Originally published at X-Media Online
The Ides of March delivers exactly what you would expect, whilst shying away from surprises, in a way that is somehow both disappointing and irresistibly satisfying.
Stephen Meyers, played by 2011’s rising star Ryan Gosling, is an idealistic PR man for wannabe Democratic Presidential candidate Mike Morris (George Clooney). He begins the film with strong but adaptable principles that allow him to twist the truth everyday for a greater good, whilst never really dirtying his hands in the muddiest pools of the political swamp. However by the end he’s discovered why the cynics are so disillusioned with the transformative power of politics and learnt that a detached and destructive ruthlessness is vital to climbing this particular career ladder.
The plot changes direction a number of times but is mostly predictable and heavily reliant on an ever building intrigue. Indeed it’s the narrative content of The Ides of March that is a letdown. Clooney delayed the film in the wake of post-Obama political optimism in America, choosing to wait for the inevitable onset of apathy and scepticism. At times it feels as though the creative team behind the project believe that they are exposing the dark, hidden underbelly of the American system, which is in actual fact a familiar and unremarkable mixture of sexual scandal, greed, deceit and privilege.
But at others the filmmakers seem to recognise that the story they’re telling is far from groundbreaking. Instead the focus is on letting great actors play with themes like betrayal, jealousy and ambition. This is when The Ides of March is at its best; when Clooney’s extensive experience in front of the camera enables actor friendly direction from behind it.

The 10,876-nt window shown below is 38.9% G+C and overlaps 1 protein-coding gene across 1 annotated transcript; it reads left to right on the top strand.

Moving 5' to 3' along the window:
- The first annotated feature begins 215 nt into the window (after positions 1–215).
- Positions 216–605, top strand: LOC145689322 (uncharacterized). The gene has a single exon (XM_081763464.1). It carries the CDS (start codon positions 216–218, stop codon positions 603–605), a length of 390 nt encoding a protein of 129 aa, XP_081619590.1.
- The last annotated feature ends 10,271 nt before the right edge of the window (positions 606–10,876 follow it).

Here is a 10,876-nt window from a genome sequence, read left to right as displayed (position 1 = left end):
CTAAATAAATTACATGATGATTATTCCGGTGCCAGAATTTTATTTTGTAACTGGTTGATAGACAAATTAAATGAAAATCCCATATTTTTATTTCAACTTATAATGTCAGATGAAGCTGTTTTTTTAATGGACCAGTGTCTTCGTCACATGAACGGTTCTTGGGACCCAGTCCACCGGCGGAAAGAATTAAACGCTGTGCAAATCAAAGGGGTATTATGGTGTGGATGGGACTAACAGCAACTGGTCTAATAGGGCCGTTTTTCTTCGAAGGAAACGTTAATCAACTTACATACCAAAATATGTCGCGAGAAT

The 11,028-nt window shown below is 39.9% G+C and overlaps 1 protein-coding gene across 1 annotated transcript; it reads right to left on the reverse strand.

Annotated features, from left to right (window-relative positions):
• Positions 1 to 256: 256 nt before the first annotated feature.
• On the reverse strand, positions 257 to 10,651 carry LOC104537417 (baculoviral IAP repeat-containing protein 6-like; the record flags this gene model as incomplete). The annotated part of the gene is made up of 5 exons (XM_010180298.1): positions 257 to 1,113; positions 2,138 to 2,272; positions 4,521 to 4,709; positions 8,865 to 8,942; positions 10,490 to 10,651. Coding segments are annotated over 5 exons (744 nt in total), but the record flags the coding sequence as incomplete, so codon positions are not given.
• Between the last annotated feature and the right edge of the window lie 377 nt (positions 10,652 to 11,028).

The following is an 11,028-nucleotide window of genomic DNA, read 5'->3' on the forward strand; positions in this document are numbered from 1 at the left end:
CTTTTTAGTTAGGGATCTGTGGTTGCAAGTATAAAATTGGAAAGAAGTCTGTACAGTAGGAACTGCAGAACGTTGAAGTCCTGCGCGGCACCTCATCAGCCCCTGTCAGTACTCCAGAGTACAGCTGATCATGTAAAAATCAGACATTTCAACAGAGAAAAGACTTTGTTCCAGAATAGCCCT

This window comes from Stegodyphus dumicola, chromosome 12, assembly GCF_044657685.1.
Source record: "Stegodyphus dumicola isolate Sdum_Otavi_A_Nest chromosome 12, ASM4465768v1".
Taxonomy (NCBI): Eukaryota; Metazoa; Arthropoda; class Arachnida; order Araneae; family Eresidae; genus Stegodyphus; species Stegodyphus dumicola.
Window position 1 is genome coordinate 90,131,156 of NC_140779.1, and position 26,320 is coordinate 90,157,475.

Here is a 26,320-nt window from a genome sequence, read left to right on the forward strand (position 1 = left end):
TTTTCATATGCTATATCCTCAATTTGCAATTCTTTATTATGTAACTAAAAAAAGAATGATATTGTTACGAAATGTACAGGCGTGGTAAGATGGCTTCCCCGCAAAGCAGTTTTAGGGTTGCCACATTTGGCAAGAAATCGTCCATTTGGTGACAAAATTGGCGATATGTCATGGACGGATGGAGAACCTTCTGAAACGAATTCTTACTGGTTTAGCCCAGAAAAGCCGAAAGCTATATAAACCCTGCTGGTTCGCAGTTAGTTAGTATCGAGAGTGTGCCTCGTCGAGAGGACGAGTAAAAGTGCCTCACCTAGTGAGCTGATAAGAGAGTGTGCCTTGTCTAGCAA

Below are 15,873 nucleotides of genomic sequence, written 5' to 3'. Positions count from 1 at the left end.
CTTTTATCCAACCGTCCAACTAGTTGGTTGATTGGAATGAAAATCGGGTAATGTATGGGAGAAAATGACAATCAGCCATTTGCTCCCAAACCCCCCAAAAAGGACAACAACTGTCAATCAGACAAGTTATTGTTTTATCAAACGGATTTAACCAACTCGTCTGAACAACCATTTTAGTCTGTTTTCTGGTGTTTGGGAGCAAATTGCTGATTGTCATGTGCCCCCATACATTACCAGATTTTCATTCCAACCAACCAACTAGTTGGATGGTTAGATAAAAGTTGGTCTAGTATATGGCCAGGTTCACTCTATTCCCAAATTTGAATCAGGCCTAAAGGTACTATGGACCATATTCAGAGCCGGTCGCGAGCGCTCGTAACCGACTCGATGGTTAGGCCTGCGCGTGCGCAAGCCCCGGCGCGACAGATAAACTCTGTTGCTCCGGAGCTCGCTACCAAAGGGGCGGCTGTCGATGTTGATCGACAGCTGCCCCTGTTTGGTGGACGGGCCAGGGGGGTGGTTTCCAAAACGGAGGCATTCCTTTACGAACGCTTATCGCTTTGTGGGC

It’s fashionable to salivate and drool over Ryan Gosling. Women want to be with him, men want to be him. Film critics of either gender, not content with praising him to the skies, seem to desire an encounter in a hotel room that doesn’t involve an interview. However in my view the older master of seduction, George Clooney, along with Phillip Seymour Hoffman and Paul Giamatti, outshines the young hotshot.
The film is based on a play written by a political insider, which adds authenticity, if not a shockingly enlightening level of truth. The theatrical source material also gives the likes of Clooney, Hoffman and Giamatti the chance to flex their muscles in some solitary speeches, on loyalty or legacies, to Gosling’s character. Clooney is genuinely convincing and attractive Presidential material, who sells policy with inspirational idealism and charm.
A slightly unpredictable ending and the outstanding calibre of pure acting on show ensures that The Ides of March does more than pander to critics, even if its story does lack substance.